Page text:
sg-crest A Singapore Government Agency Website
Official website links end with
Secure websites use HTTPS
Look for a lock () or https:// as an added precaution. Share sensitive information only on official, secure websites.
workipedia logo white

5 minute read

5 Steps to Being Financially Prepared for the Next Stages of Life

Are you financially prepared for the future? Learn to set long-term financial goals with the “5 stages of Employee Life Cycle” as a guide.

The environment around us changes drastically as we move from one phase of life to another – from being a student to a fresh graduate, and eventually a seasoned worker in the industry. Through the different stages, you will also notice changes in your expenditure. 

This article gives you a guide to setting your own financial goals according to the five stages of the Employee Life Cycle. This is also a good time to think about where you expect to see yourself in the coming years and what life goals you want to work towards.

Have a job but want to level up? Explore career events and resources designed to help you develop your skills and expand your knowledge with Career GRIT. Check it out now!

1. Exploration 

This is the first stage where you are receptive to taking in various advice from the people around you. These people can be your family, lecturers or even your friends. They might influence your ultimate decision on the type of industry to venture into. 

You can even try out temporary or intern positions during your school term break to discover some of your own strengths and weaknesses before deciding what kind of role would suit you the most. 

This stage can happen even when you are still an undergraduate. Make full use of your school term breaks by applying for part-time jobs, apprenticeships or even scholarship programmes. Not only will you be able to gain valuable work experiences, but you can also take this chance to earn some cash to accumulate your savings before you graduate. 

2. Establishment

The second stage begins with the search of your first full-commitment job. As you take your first step into the working industry, you may experience many new scenarios and meet new colleagues or mentors who will help you to settle into your role faster and develop new skills along the way. 

It is inevitable to experience challenges or setbacks along the way, but these are important in helping you to advance and grow as an individual. During this period, you may also notice an increase in your expenditures such as transport to the office, lunch money or even shopping for more work attire. You will also start showing interest in financial products that will help you to grow your wealth, or even consider getting more insurance plans to prepare for the inevitable. 

It is advisable to start your own budget planning so that you can maximize your assets, and control your expenditures so that you can start planning for the future.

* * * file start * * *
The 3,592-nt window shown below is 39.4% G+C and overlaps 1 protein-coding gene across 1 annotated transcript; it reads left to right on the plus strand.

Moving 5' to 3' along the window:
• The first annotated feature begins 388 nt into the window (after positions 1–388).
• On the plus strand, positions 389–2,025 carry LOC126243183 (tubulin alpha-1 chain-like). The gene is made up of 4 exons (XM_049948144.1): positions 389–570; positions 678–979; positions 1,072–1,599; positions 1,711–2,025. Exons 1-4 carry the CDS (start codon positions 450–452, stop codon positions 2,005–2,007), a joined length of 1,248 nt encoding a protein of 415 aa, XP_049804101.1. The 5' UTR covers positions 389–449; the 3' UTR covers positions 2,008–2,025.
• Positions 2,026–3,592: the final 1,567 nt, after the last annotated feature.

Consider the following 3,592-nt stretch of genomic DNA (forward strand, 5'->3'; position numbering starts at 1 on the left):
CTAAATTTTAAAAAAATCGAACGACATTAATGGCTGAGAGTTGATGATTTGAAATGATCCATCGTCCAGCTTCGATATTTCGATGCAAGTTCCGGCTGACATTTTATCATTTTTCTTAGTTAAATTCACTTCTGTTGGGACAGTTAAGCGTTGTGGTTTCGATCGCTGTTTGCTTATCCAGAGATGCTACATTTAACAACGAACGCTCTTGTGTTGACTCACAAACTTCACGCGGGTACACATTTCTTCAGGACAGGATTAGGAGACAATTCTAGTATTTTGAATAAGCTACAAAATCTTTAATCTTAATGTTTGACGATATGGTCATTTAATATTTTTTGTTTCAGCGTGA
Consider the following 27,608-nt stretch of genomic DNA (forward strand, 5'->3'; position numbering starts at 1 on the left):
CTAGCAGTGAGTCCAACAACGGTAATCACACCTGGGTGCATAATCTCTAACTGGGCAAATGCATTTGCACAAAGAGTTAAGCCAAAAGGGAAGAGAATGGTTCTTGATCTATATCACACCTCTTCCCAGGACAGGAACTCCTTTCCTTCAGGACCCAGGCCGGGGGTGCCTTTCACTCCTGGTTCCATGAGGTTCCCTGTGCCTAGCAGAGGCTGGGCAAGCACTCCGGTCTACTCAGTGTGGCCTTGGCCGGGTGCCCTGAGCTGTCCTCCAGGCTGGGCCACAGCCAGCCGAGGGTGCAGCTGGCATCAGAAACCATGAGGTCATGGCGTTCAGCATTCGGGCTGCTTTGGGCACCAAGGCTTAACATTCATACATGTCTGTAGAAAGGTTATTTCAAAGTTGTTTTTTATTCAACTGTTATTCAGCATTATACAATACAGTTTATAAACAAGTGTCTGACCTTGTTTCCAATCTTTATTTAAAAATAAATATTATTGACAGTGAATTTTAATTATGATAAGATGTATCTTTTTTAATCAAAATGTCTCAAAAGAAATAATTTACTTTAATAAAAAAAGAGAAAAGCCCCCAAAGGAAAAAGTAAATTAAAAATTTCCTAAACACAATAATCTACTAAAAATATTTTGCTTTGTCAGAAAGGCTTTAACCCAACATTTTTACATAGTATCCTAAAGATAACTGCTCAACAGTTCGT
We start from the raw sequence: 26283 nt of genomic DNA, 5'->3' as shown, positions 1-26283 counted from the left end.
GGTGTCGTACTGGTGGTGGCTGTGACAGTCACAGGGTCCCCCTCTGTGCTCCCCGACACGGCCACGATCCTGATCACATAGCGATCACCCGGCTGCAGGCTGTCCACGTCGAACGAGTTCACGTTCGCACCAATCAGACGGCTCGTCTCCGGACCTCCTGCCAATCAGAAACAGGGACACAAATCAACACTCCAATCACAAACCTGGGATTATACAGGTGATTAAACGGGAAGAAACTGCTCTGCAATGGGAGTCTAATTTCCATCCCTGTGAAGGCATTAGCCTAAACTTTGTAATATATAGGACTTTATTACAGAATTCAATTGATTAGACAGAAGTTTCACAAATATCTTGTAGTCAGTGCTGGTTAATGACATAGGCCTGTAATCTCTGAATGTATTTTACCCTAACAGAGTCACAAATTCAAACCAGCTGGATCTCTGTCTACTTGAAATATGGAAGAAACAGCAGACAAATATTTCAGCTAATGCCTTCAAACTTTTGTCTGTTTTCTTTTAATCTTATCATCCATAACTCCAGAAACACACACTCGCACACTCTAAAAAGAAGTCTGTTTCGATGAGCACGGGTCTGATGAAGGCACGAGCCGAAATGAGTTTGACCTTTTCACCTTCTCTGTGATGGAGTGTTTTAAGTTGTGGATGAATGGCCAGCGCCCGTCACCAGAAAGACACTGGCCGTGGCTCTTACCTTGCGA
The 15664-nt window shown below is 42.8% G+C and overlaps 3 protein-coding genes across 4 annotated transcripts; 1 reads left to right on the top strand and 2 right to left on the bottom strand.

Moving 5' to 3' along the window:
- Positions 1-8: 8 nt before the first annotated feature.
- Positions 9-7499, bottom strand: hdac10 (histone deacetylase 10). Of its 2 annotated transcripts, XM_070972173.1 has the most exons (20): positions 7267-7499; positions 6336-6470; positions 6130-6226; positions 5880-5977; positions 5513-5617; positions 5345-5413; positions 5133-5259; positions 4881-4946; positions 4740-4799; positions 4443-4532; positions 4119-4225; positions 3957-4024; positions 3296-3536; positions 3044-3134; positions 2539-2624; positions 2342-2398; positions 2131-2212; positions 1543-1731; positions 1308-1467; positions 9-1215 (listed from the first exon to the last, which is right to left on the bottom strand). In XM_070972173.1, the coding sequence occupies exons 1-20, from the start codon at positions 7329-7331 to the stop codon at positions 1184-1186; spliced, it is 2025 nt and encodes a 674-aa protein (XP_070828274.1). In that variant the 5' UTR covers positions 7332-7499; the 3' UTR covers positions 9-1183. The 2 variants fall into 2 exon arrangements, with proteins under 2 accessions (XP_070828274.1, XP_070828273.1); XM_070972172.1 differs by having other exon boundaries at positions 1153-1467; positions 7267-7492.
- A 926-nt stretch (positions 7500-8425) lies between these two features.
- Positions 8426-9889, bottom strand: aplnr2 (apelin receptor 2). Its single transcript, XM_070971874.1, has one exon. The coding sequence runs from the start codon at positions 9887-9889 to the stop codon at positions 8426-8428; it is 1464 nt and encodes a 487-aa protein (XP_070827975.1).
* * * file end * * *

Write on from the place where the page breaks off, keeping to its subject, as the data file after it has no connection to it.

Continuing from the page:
Attend walk-in interviews, virtual career fairs, workshops and more! Explore Career GRIT and find events and other resources best suited to your career journey. Check it out now.

3. Mid-career 

The third stage happens when you have progressed into a seasoned worker with about four to five years of working experience. At this age, you would have experienced some career promotion or growth in your overall income. You have a sturdy base of savings which gives you more assurance to change your lifestyle. During this period, you will notice big shifts in your needs and priorities. Most of your money will be spent on fulfilling your higher ambitions like buying a bigger house, a better car, or travelling. 

However, be careful not to let your ambitions overtake you and practice prudence to ensure that you only spend what you can afford. It is important to stick with your budget planning to make sure that you still have a spare stash of cash to fall back into should there be a need to make big-ticket purchases. 

4. Late-career

At this stage, you might have secured a stable position in the company and built up a steady reputation in the industry. But with age, our health might decline, making it more likely for us to incur unexpected costs during this phase. Unforeseen circumstances like increased health check-ups and growing health issues may indirectly increase your medical expenses and health insurance premium prices. 

5. Retirement

The last stage is when you have decided it is the best time for retirement. You might switch to a less demanding part-time job or participate in full-time volunteer events. Bearing in mind that you would no longer be getting a steady stream of regular income, you should be well-prepared by factoring in the essential daily expenses and inflation in the years to come. 

Check your credit report

Make checking your credit report a part of your routine in managing your finances. A good credit reputation is important, especially when you need to purchase big-ticket items, such as buying a new house or paying for your children’s school fees. Credit providers will check your credit report before extending a loan to you, and the consequences of having a poor credit report can be dire. 

More employers are also checking credit reports for employment screening on new hires or existing employees. A less-than-ideal credit score not only puts your job at risk, but you would also have to seek alternative means for loans. Eventually, you might be faced with a potential delay in pursuing your financial goals.

Ultimately, our life journeys are unique to each one of us. The definition of happiness and success should be self-determined and not through comparison with others. 

This article is contributed by Credit Bureau Singapore.

Related topics:

Find more jobs like these at
MyCareersFuture Job Portal